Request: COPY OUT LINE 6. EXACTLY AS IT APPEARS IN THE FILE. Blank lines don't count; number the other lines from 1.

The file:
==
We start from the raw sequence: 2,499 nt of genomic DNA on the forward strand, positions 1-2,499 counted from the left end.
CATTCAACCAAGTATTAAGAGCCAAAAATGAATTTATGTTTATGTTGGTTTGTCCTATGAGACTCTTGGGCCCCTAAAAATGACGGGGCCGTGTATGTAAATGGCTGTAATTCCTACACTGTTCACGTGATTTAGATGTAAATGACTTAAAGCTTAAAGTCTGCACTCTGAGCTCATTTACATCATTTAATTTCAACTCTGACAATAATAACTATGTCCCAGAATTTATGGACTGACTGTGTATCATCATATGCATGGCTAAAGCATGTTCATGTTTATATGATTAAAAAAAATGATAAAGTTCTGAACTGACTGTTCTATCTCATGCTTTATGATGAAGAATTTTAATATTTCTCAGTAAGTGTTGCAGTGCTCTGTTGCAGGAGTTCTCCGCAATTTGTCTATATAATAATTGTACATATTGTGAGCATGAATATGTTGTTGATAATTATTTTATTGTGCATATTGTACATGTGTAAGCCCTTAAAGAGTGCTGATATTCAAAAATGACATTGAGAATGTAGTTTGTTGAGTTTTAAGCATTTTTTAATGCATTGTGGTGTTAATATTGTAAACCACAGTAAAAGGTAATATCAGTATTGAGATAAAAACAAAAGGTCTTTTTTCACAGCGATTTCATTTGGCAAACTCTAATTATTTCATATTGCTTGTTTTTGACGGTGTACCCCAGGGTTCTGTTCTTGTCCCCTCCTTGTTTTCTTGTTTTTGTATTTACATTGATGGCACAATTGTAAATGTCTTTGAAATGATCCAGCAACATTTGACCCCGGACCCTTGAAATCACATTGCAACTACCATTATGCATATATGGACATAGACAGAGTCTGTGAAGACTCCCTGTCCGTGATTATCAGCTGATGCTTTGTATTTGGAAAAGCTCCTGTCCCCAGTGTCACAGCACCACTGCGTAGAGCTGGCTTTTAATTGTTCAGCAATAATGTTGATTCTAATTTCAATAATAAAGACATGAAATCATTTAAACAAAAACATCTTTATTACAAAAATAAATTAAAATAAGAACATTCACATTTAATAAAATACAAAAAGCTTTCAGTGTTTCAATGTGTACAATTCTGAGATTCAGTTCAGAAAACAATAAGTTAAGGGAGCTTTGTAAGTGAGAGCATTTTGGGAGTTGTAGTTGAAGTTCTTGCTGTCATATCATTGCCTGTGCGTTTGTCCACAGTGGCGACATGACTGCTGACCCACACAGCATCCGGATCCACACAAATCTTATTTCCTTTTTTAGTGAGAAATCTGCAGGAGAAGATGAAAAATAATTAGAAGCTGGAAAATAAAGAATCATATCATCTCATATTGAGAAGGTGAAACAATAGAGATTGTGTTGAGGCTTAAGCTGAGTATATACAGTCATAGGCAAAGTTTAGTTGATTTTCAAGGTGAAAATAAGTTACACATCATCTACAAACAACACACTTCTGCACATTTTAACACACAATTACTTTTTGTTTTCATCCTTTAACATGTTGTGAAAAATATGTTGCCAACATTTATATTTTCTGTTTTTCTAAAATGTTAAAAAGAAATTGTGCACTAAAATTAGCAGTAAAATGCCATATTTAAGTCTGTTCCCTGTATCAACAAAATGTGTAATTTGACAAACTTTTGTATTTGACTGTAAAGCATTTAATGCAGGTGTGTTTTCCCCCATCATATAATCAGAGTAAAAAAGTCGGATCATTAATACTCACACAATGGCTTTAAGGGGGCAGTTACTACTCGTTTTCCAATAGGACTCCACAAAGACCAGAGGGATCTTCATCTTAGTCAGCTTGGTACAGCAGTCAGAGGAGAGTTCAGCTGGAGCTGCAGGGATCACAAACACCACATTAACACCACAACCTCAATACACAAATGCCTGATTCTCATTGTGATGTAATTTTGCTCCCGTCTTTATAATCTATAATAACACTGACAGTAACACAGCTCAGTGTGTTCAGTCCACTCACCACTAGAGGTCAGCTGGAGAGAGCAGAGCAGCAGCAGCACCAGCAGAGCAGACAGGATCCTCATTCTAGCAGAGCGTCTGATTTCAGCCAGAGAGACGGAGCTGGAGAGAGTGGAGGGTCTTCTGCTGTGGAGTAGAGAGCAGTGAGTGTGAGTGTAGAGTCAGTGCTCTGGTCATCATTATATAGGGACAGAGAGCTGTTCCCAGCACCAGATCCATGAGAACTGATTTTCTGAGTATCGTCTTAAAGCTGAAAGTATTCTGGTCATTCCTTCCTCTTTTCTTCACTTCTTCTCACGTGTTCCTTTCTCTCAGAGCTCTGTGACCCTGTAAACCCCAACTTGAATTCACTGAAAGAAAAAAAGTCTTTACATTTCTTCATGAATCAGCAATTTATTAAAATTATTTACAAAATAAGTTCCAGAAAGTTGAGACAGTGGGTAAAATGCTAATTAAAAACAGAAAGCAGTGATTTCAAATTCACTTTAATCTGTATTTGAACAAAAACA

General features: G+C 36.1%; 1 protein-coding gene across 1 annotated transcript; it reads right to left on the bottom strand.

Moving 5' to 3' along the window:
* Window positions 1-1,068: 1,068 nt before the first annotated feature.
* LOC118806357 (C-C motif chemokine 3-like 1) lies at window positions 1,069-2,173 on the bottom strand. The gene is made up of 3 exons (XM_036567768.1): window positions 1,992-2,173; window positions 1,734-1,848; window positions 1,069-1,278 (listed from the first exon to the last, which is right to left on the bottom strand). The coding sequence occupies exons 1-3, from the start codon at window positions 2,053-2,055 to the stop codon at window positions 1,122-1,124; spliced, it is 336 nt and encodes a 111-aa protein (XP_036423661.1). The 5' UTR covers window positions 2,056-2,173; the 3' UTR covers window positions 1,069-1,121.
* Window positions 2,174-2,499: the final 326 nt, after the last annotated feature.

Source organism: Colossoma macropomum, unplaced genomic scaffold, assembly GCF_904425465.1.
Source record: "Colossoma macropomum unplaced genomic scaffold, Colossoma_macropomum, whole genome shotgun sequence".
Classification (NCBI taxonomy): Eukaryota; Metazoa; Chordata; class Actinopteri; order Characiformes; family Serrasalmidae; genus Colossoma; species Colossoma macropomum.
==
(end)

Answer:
* LOC118806357 (C-C motif chemokine 3-like 1) lies at window positions 1,069-2,173 on the bottom strand. The gene is made up of 3 exons (XM_036567768.1): window positions 1,992-2,173; window positions 1,734-1,848; window positions 1,069-1,278 (listed from the first exon to the last, which is right to left on the bottom strand). The coding sequence occupies exons 1-3, from the start codon at window positions 2,053-2,055 to the stop codon at window positions 1,122-1,124; spliced, it is 336 nt and encodes a 111-aa protein (XP_036423661.1). The 5' UTR covers window positions 2,056-2,173; the 3' UTR covers window positions 1,069-1,121.